- About Us
- Local Savings
- Green Editions
- Legal Notices
- Weekly Ads
SIDELINES: Seattle arena deal approved, now it's time to 'steal' another city's team
It looks like the hardest part of constructing a new, publicly-funded sports arena in Seattle's Sodo district is complete.
But now comes the "icky" part — stealing a team from another city.
Seattle-native Chris Hansen has convinced the area's politicians to approve his plan to build a $490 million basketball/hockey facility with $200 million in public funds.
Both the Metropolitan King County Council and Seattle City Council voted to move forward Monday, approving the final memorandum of understanding (MOU) and interlocal agreement (ILA).
The coming-together of politicians and a private investor to build a publicly-funded arena in Seattle was a pipe dream five years back.
“While we still have a long way to go, this is the most significant step the region has made to bring back the NBA since 2008,” said King County Councilman Larry Gossett.
Seattle fans know all about the hatred that went along with Clay Bennett and his cronies, who moved the Sonics from Seattle to Oklahoma City in July 2008.
Fans remember the feeling of disbelief that followed. How could a franchise with 40 years of history and the only major sports championship in the region's existence just up and move? How could Oklahoma City and its fanbase accept a team that they stole from Seattle?
We will find out how it feels soon enough. It looks like the only way Seattle will get an NBA franchise is to "steal" one. Hansen will have to buy an existing team and move it to Seattle because the NBA has no plans to expand beyond 30 teams.
I don't know how it's going to feel. Most likely, I wouldn't care one bit about stealing another city's NBA team. And eye for an eye, I guess.
But there is a part of me that will feel a bit bad for the fans who are losing a team to Seattle. I clearly remember exactly where I was when I heard the Sonics were moving to Oklahoma City. And that's saying a lot, because I was in Las Vegas at the time on a three-day bender.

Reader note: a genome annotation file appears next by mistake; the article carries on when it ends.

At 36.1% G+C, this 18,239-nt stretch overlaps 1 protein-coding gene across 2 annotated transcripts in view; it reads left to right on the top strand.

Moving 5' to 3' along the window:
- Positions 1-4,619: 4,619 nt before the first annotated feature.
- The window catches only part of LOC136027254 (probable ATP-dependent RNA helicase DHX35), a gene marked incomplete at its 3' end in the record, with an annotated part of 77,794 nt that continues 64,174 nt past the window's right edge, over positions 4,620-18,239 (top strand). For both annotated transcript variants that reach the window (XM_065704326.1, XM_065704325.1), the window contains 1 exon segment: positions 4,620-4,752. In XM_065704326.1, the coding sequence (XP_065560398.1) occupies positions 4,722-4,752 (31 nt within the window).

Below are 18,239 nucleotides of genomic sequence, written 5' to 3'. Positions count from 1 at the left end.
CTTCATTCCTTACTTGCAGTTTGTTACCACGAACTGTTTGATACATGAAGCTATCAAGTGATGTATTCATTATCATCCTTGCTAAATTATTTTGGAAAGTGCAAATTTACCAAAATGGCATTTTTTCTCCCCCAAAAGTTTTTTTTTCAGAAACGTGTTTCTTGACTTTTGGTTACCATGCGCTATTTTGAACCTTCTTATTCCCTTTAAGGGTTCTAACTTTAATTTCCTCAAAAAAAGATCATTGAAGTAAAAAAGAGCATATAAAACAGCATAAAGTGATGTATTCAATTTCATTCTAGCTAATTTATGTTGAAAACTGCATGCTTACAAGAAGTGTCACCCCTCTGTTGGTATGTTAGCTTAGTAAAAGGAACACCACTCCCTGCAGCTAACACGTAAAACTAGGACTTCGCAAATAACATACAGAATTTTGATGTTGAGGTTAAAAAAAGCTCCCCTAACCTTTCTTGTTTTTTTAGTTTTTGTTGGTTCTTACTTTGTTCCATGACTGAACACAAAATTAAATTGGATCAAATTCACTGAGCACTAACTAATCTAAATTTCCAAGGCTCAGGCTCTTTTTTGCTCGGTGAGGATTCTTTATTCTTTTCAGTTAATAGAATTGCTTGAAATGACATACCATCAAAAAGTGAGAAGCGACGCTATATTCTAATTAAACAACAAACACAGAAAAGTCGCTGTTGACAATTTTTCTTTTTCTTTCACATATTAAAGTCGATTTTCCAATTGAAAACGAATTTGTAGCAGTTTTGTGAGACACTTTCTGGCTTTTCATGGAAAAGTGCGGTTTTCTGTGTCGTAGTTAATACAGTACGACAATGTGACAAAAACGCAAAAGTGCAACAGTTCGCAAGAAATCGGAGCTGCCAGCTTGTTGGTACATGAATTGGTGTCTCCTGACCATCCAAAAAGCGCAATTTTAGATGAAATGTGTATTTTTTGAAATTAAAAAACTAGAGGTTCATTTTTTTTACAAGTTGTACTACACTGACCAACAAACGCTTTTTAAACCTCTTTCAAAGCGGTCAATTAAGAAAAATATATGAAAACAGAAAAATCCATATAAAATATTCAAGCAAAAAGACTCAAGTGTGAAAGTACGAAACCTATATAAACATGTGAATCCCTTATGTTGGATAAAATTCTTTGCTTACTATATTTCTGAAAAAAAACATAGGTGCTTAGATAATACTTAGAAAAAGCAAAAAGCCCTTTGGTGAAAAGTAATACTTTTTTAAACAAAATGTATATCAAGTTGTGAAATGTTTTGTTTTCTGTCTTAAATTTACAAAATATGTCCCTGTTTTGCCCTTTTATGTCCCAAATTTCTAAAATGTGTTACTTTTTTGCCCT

I couldn't believe Bennett could look himself in the mirror after buying the Sonics with the intention of moving them to his hometown of Oklahoma City. I couldn't believe Howard Schultz, the former owner, would sell the team to Bennett knowing he wanted to move out of Seattle. I also couldn't believe that I wouldn't be able to claim Kevin Durant or Russell Westbrook as my own, like I did Shawn Kemp and Gary Payton years before.
The Sacramento Kings are on top of the plucking order for Hansen and Seattle to steal. The Kings seem like a brand-new Mercedes sitting in an abandoned parking lot with no lights, windows down and keys dangling from the ignition. They are just asking to be stolen.
The Kings and its owners, Joe and Gavin Maloof, have had a rocky relationship with the city of Sacramento for more than a decade. Things seemed to improve in March when the Maloofs agreed to a deal with Mayor Kevin Johnson on a new arena deal. But weeks later, the owners pulled out.
It seems the only obstacle between Hansen acquiring the Kings and moving them to Seattle are the Maloofs, who seem unwilling to sell the team. Reportedly, they turned down a $400 million offer last year.
Other possible candidates to relocate could be the Milwaukee Bucks, Charlotte Hornets or Minnesota Timberwolves.
“The return of the Seattle SuperSonics would enrich our region," said King County Councilman Joe McDermott, who sponsored the legislation. "I am pleased we are moving forward.”
The $200 million public investment would be paid back with rent money and admissions taxes from the arena. If that money falls short, Hansen would be responsible for making up the rest.
Under the deal, the arena proposal will undergo an environmental review that could take a year. The review will also look at whether other sites, including Seattle Center or Bellevue, should be considered for the new arena.